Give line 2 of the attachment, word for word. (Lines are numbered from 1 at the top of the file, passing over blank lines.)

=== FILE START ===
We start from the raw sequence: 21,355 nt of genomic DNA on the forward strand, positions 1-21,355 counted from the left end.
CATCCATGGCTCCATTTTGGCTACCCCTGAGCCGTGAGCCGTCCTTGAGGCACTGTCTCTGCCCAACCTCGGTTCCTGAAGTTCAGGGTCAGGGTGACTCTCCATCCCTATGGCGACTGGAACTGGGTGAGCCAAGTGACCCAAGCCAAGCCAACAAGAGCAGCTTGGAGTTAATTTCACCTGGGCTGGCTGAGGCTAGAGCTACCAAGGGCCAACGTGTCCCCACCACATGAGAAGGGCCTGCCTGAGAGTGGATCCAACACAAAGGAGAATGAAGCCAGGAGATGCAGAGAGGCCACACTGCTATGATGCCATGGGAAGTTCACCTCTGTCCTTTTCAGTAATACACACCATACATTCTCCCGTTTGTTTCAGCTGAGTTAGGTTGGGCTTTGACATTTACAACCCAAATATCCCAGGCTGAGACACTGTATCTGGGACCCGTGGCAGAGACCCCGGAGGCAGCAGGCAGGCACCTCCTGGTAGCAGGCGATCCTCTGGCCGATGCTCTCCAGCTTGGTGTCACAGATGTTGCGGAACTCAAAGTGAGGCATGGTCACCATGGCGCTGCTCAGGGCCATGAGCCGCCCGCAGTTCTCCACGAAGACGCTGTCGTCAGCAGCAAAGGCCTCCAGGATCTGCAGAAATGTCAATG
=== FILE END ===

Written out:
CATCCATGGCTCCATTTTGGCTACCCCTGAGCCGTGAGCCGTCCTTGAGGCACTGTCTCTGCCCAACCTCGGTTCCTGAAGTTCAGGGTCAGGGTGACTCTCCATCCCTATGGCGACTGGAACTGGGTGAGCCAAGTGACCCAAGCCAAGCCAACAAGAGCAGCTTGGAGTTAATTTCACCTGGGCTGGCTGAGGCTAGAGCTACCAAGGGCCAACGTGTCCCCACCACATGAGAAGGGCCTGCCTGAGAGTGGATCCAACACAAAGGAGAATGAAGCCAGGAGATGCAGAGAGGCCACACTGCTATGATGCCATGGGAAGTTCACCTCTGTCCTTTTCAGTAATACACACCATACATTCTCCCGTTTGTTTCAGCTGAGTTAGGTTGGGCTTTGACATTTACAACCCAAATATCCCAGGCTGAGACACTGTATCTGGGACCCGTGGCAGAGACCCCGGAGGCAGCAGGCAGGCACCTCCTGGTAGCAGGCGATCCTCTGGCCGATGCTCTCCAGCTTGGTGTCACAGATGTTGCGGAACTCAAAGTGAGGCATGGTCACCATGGCGCTGCTCAGGGCCATGAGCCGCCCGCAGTTCTCCACGAAGACGCTGTCGTCAGCAGCAAAGGCCTCCAGGATCTGCAGAAATGTCAATG